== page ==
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New Student Centre

 

Located on Gordon Street in the heart of UCL’s prestigious central campus, the New Student Centre aims to provide a mix of learning spaces varying in character and size, creating different types of individual study and group collaboration settings, as well as more social learning environments. With 1000 new ‘study seats’ created, the project will be a focal point for university study and events.

The centre will be a benchmark of excellence for all future UCL development projects. The high quality design is responsive to change with flexible spaces and integrated technology, and has been designed to utilise the latest sustainable technologies.

new-student-centre

The project is also destined to be a flagship for sustainability at the University and the team are targeting the highest possible levels of environmental performance. Going well beyond regulatory and planning requirements, an environmental assessment is being carried out with a target of BREEAM ‘Excellent’.  However, the project is currently on track to achieve the highest possible ‘Outstanding’ level, a significant achievement matched by only a handful of buildings in the UK.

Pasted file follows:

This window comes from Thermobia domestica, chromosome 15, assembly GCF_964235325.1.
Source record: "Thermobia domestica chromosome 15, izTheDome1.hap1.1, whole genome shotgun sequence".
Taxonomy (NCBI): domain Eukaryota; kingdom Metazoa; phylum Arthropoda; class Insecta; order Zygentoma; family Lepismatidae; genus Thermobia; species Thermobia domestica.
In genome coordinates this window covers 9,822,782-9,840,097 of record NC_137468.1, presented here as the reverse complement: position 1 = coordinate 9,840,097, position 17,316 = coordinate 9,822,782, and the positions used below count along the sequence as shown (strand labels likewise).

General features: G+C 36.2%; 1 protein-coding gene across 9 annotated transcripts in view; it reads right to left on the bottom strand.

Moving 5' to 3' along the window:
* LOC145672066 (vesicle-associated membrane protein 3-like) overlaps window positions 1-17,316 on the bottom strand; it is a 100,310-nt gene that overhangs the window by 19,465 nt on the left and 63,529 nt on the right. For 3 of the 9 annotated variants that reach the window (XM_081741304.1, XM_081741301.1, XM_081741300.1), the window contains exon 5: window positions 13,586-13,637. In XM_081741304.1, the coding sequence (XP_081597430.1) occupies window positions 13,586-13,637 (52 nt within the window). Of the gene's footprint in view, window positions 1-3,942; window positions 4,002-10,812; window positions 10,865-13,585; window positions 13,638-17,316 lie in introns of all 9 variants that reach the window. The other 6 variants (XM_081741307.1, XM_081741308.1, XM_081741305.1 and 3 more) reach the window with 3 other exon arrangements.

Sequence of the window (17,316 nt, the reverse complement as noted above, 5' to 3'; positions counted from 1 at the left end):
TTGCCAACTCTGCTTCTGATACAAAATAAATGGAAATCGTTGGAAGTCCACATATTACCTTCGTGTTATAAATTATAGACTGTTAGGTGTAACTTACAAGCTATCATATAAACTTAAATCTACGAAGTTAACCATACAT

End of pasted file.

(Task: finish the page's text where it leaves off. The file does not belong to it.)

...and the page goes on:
As well as reducing UCL’s environmental impact, key sustainability features will also help to reduce running costs.

Benefits include:

  • ‘Passive first’ approach to design based on highly efficient building fabric which helps to regulate temperature and minimize energy use
  • · Projected 35% reduction in building carbon emissions compared to Building Regulations requirements (Part L 2013)
  • Approximately 400m2of photovoltaics (electric solar panels) on the roof providing clean, renewable energy
  • ’Free’ summer cooling using a ground source borehole system
  • Windows which automatically open to naturally ventilate the building in the spring and autumn
  • Efficient sanitary fittings will reduce water consumption by more than 50% compared to equivalent buildings
  • Healthy and productive study spaces, optimising daylight, indoor air quality and providing a comfortable internal climate
  • Highly durable materials will help to minimise resource use associated with maintenance and repairs
  • Biodiversity enhancements include planting in the Japanese Garden and a green roof which will also have a positive influence on the microclimate